The Financial Services Authority (FSA) has been accused of a 'stitch up' over its decision not to fine Capita Financial Managers (CFM) £4m over the Arch Cru scandal.
The Times reports the firm's parent company, outsourcing giant Capita runs several high profile government contracts including the Criminal Records Bureau and BBC television licensing.
The paper said Alun Cairns, the backbench Tory MP who set up an All-Party Parliamentary Group to support investors who lost money, believes the situation was smoothed over to save the government relationship.
He added: "The FSA are not prepared to fine CFM for the failures but at the same time they are pursuing independent financial advisers."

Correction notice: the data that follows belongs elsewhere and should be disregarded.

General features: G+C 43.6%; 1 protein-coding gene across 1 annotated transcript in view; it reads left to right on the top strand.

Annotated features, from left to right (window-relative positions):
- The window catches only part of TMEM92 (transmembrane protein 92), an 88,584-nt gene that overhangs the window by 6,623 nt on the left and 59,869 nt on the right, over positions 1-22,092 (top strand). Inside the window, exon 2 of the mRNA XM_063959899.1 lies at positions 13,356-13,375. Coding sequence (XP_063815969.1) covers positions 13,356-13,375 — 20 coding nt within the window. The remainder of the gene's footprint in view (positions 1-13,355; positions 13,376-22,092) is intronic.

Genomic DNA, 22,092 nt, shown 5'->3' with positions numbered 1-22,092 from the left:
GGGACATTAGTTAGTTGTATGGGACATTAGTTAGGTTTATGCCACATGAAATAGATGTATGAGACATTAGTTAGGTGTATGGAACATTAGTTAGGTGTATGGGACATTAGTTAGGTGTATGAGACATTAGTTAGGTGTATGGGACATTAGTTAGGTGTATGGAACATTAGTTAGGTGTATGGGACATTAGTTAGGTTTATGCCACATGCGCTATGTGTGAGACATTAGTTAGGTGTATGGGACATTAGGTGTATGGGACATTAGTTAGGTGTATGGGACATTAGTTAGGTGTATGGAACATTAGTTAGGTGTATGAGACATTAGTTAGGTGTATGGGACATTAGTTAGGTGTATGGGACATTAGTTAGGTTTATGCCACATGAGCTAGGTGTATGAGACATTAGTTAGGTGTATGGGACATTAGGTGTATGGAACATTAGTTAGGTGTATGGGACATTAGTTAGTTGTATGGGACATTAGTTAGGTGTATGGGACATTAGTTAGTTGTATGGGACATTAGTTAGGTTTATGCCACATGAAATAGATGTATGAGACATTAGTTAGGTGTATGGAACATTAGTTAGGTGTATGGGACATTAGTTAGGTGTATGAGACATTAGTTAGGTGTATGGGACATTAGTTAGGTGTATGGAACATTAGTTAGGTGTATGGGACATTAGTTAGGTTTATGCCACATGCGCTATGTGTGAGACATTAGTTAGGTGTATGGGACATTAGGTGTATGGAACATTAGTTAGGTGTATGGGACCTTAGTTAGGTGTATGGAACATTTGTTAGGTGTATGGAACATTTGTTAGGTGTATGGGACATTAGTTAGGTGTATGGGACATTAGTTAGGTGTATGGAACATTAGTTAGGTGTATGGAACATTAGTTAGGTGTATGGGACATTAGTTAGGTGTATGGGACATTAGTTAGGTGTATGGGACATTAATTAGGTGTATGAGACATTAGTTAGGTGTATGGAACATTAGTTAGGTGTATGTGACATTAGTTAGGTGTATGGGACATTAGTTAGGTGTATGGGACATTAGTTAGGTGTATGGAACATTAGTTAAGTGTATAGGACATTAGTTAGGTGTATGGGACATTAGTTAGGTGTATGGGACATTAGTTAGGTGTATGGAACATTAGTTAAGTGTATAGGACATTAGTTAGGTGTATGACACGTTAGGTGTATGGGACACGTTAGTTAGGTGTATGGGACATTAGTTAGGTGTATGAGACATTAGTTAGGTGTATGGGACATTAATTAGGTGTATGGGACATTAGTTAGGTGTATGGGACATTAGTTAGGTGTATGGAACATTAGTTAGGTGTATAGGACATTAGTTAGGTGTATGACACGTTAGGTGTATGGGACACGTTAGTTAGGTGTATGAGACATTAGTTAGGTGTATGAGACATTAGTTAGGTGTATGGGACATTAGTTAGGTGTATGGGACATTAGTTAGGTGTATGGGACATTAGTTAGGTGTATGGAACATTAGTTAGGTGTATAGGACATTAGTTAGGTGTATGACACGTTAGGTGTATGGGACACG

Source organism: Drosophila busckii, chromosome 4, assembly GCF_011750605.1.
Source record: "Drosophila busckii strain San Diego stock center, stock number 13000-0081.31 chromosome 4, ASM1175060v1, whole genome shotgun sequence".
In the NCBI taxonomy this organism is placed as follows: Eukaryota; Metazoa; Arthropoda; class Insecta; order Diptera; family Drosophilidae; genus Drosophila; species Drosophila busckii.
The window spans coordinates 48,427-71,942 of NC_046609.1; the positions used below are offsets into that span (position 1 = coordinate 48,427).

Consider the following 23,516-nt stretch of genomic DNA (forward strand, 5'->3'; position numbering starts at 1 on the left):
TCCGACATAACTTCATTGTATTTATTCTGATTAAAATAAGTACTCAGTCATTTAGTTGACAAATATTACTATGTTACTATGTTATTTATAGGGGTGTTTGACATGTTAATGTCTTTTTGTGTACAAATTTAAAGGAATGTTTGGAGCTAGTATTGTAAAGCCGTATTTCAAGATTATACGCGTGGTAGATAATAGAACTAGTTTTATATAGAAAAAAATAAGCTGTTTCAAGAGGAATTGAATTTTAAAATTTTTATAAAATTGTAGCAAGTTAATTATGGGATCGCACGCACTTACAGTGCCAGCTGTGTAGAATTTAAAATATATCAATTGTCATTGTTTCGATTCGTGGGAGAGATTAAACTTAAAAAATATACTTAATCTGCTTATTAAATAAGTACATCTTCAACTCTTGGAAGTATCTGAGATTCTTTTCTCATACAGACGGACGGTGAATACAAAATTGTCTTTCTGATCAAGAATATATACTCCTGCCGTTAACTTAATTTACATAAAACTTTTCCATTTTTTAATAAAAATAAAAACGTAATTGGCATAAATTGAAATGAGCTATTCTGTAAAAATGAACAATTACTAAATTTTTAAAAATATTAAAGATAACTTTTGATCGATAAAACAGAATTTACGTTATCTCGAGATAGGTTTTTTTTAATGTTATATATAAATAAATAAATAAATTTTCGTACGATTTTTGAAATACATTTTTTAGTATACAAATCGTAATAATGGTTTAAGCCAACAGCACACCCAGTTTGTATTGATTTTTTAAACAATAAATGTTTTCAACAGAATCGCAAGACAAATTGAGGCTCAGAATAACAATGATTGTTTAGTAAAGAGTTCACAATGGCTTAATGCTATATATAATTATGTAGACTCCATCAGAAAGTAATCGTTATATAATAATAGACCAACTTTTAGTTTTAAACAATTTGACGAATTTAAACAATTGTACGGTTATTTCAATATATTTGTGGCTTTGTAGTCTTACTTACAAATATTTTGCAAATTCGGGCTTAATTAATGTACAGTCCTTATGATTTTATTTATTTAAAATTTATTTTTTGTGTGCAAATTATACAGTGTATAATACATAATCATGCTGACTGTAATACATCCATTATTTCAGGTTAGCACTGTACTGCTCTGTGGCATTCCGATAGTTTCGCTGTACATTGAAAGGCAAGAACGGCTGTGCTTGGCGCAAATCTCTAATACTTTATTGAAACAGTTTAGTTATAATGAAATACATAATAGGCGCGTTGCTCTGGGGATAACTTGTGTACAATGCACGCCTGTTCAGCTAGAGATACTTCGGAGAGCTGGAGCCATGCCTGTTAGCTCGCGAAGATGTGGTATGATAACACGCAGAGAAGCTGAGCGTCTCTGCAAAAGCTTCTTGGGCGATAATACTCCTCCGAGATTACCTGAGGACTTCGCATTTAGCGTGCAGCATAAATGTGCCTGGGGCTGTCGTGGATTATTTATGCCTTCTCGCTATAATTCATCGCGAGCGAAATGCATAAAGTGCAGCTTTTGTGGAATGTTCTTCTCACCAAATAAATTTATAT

Foot Anstey partner Alan Hughes, who represents about 400 investors, told The Times the settlement was a "stitch-up" between the FSA and CFM.
"The FSA should have the courage of its convictions," he added.
The FSA said it decided not to fine CFM as it would have been unable to pay without help from its parent Capita. Capita made underlying profits before tax of £191m in the six months to June 30 and has a market capitalisation of £4.8bn.
The paper said about 20,000 investors lost some £140m when £360m was paid into two FSA-authorised funds between 2006 and 2009.
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